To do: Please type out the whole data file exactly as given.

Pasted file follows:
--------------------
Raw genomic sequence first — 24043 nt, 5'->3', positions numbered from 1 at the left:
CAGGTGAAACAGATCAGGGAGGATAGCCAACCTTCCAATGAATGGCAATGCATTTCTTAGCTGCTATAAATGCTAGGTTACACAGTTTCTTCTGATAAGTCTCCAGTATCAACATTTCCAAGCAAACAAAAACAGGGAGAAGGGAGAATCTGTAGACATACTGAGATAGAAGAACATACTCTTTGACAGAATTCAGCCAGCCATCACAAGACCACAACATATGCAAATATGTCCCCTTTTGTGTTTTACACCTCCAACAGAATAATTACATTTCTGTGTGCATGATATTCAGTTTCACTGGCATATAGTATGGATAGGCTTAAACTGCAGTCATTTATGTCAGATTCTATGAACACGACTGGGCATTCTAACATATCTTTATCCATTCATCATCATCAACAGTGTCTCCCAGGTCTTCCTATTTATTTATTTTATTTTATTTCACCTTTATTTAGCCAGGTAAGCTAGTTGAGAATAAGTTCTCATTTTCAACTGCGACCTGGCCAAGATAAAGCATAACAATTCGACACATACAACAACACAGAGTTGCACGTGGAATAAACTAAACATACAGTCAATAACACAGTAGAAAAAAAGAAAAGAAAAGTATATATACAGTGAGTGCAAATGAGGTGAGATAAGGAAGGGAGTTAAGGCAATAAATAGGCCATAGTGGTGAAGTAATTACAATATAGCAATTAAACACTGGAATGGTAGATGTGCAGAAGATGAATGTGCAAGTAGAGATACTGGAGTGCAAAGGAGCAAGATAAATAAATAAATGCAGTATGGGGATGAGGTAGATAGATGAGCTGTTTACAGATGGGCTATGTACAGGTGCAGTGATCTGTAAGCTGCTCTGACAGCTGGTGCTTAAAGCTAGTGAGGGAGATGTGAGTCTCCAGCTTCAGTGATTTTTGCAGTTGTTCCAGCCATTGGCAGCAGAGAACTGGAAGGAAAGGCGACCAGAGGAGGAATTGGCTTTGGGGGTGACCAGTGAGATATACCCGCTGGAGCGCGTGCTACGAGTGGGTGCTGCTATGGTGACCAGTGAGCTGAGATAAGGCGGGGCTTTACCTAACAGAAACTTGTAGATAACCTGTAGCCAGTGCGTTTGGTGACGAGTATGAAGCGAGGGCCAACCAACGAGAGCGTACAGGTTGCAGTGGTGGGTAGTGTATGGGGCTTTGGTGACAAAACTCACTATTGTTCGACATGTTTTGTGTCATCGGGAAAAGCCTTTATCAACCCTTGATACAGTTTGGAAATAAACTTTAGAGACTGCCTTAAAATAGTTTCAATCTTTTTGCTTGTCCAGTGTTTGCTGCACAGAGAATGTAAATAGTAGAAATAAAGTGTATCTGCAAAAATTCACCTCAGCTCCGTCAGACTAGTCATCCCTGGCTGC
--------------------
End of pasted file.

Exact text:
Raw genomic sequence first — 24043 nt, 5'->3', positions numbered from 1 at the left:
CAGGTGAAACAGATCAGGGAGGATAGCCAACCTTCCAATGAATGGCAATGCATTTCTTAGCTGCTATAAATGCTAGGTTACACAGTTTCTTCTGATAAGTCTCCAGTATCAACATTTCCAAGCAAACAAAAACAGGGAGAAGGGAGAATCTGTAGACATACTGAGATAGAAGAACATACTCTTTGACAGAATTCAGCCAGCCATCACAAGACCACAACATATGCAAATATGTCCCCTTTTGTGTTTTACACCTCCAACAGAATAATTACATTTCTGTGTGCATGATATTCAGTTTCACTGGCATATAGTATGGATAGGCTTAAACTGCAGTCATTTATGTCAGATTCTATGAACACGACTGGGCATTCTAACATATCTTTATCCATTCATCATCATCAACAGTGTCTCCCAGGTCTTCCTATTTATTTATTTTATTTTATTTCACCTTTATTTAGCCAGGTAAGCTAGTTGAGAATAAGTTCTCATTTTCAACTGCGACCTGGCCAAGATAAAGCATAACAATTCGACACATACAACAACACAGAGTTGCACGTGGAATAAACTAAACATACAGTCAATAACACAGTAGAAAAAAAGAAAAGAAAAGTATATATACAGTGAGTGCAAATGAGGTGAGATAAGGAAGGGAGTTAAGGCAATAAATAGGCCATAGTGGTGAAGTAATTACAATATAGCAATTAAACACTGGAATGGTAGATGTGCAGAAGATGAATGTGCAAGTAGAGATACTGGAGTGCAAAGGAGCAAGATAAATAAATAAATGCAGTATGGGGATGAGGTAGATAGATGAGCTGTTTACAGATGGGCTATGTACAGGTGCAGTGATCTGTAAGCTGCTCTGACAGCTGGTGCTTAAAGCTAGTGAGGGAGATGTGAGTCTCCAGCTTCAGTGATTTTTGCAGTTGTTCCAGCCATTGGCAGCAGAGAACTGGAAGGAAAGGCGACCAGAGGAGGAATTGGCTTTGGGGGTGACCAGTGAGATATACCCGCTGGAGCGCGTGCTACGAGTGGGTGCTGCTATGGTGACCAGTGAGCTGAGATAAGGCGGGGCTTTACCTAACAGAAACTTGTAGATAACCTGTAGCCAGTGCGTTTGGTGACGAGTATGAAGCGAGGGCCAACCAACGAGAGCGTACAGGTTGCAGTGGTGGGTAGTGTATGGGGCTTTGGTGACAAAACTCACTATTGTTCGACATGTTTTGTGTCATCGGGAAAAGCCTTTATCAACCCTTGATACAGTTTGGAAATAAACTTTAGAGACTGCCTTAAAATAGTTTCAATCTTTTTGCTTGTCCAGTGTTTGCTGCACAGAGAATGTAAATAGTAGAAATAAAGTGTATCTGCAAAAATTCACCTCAGCTCCGTCAGACTAGTCATCCCTGGCTGC